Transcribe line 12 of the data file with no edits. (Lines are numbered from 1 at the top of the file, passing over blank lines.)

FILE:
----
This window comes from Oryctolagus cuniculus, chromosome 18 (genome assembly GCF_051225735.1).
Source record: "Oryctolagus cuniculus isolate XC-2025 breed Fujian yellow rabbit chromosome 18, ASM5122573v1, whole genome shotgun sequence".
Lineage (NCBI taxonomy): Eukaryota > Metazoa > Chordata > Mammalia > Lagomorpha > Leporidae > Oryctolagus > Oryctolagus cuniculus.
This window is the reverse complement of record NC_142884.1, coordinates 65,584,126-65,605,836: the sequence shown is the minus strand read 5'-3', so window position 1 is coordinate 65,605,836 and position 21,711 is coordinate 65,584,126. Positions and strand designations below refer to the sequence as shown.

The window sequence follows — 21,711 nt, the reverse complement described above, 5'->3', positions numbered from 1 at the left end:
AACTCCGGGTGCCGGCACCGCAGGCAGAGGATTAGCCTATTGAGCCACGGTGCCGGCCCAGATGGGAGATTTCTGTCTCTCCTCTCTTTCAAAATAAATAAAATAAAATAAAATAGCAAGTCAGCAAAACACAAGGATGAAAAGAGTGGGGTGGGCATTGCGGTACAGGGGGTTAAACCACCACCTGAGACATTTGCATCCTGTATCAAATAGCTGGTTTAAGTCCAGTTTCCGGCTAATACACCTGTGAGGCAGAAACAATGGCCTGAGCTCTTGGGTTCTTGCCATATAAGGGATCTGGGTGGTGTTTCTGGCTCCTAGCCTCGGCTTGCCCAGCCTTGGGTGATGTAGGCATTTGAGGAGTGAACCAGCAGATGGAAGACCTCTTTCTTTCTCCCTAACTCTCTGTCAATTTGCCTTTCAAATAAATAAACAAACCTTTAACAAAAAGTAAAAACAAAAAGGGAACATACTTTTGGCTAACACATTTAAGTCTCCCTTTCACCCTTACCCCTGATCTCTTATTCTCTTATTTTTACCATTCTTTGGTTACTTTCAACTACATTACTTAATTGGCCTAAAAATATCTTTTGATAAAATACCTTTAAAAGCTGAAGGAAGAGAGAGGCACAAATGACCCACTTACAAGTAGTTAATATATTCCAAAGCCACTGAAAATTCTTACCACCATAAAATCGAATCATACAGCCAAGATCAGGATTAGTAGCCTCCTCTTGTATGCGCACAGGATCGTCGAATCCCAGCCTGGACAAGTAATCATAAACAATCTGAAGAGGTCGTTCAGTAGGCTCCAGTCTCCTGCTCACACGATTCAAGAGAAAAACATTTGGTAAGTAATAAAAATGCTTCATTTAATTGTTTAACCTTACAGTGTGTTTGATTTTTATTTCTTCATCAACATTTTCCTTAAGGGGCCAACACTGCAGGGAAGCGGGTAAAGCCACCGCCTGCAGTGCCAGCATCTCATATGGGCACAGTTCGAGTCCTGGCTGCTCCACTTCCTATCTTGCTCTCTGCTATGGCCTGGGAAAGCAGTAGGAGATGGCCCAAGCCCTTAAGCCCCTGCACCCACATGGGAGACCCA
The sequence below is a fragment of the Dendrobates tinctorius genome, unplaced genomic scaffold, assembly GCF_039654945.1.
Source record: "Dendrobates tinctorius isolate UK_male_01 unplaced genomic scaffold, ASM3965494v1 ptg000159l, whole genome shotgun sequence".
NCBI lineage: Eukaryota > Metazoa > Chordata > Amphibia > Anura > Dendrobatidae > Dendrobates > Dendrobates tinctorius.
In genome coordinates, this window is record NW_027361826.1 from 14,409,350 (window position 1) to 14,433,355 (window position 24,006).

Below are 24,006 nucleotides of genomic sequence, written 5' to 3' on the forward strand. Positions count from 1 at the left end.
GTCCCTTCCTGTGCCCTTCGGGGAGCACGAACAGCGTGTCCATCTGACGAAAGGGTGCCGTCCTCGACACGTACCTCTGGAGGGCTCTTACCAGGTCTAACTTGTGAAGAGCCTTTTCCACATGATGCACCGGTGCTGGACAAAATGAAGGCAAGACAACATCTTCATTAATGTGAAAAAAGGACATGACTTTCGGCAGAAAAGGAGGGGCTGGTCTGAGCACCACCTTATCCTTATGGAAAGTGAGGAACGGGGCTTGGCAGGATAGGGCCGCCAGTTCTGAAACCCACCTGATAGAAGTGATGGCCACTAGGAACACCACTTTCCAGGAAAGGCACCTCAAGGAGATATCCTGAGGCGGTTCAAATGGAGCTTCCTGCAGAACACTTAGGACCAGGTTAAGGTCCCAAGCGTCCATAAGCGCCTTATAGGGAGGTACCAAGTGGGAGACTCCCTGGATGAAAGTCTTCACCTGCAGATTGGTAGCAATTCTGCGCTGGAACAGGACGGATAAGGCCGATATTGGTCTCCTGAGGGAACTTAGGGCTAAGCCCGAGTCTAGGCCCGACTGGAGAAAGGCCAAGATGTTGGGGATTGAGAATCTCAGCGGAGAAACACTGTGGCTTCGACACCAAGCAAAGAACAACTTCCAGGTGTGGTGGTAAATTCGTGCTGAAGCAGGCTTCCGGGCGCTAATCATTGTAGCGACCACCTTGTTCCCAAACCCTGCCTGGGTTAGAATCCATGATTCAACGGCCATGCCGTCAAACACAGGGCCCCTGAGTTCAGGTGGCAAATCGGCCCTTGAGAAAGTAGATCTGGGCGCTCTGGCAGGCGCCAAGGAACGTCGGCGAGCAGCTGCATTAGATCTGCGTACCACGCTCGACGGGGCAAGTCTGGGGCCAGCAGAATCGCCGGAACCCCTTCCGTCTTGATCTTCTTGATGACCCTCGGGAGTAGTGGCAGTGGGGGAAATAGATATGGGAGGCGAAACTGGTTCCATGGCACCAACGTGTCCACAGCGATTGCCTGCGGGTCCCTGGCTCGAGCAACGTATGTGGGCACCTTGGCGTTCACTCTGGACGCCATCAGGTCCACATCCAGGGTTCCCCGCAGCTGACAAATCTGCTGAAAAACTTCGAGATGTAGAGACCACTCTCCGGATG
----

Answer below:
GTCCCTTCCTGTGCCCTTCGGGGAGCACGAACAGCGTGTCCATCTGACGAAAGGGTGCCGTCCTCGACACGTACCTCTGGAGGGCTCTTACCAGGTCTAACTTGTGAAGAGCCTTTTCCACATGATGCACCGGTGCTGGACAAAATGAAGGCAAGACAACATCTTCATTAATGTGAAAAAAGGACATGACTTTCGGCAGAAAAGGAGGGGCTGGTCTGAGCACCACCTTATCCTTATGGAAAGTGAGGAACGGGGCTTGGCAGGATAGGGCCGCCAGTTCTGAAACCCACCTGATAGAAGTGATGGCCACTAGGAACACCACTTTCCAGGAAAGGCACCTCAAGGAGATATCCTGAGGCGGTTCAAATGGAGCTTCCTGCAGAACACTTAGGACCAGGTTAAGGTCCCAAGCGTCCATAAGCGCCTTATAGGGAGGTACCAAGTGGGAGACTCCCTGGATGAAAGTCTTCACCTGCAGATTGGTAGCAATTCTGCGCTGGAACAGGACGGATAAGGCCGATATTGGTCTCCTGAGGGAACTTAGGGCTAAGCCCGAGTCTAGGCCCGACTGGAGAAAGGCCAAGATGTTGGGGATTGAGAATCTCAGCGGAGAAACACTGTGGCTTCGACACCAAGCAAAGAACAACTTCCAGGTGTGGTGGTAAATTCGTGCTGAAGCAGGCTTCCGGGCGCTAATCATTGTAGCGACCACCTTGTTCCCAAACCCTGCCTGGGTTAGAATCCATGATTCAACGGCCATGCCGTCAAACACAGGGCCCCTGAGTTCAGGTGGCAAATCGGCCCTTGAGAAAGTAGATCTGGGCGCTCTGGCAGGCGCCAAGGAACGTCGGCGAGCAGCTGCATTAGATCTGCGTACCACGCTCGACGGGGCAAGTCTGGGGCCAGCAGAATCGCCGGAACCCCTTCCGTCTTGATCTTCTTGATGACCCTCGGGAGTAGTGGCAGTGGGGGAAATAGATATGGGAGGCGAAACTGGTTCCATGGCACCAACGTGTCCACAGCGATTGCCTGCGGGTCCCTGGCTCGAGCAACGTATGTGGGCACCTTGGCGTTCACTCTGGACGCCATCAGGTCCACATCCAGGGTTCCCCGCAGCTGACAAATCTGCTGAAAAACTTCGAGATGTAGAGACCACTCTCCGGATG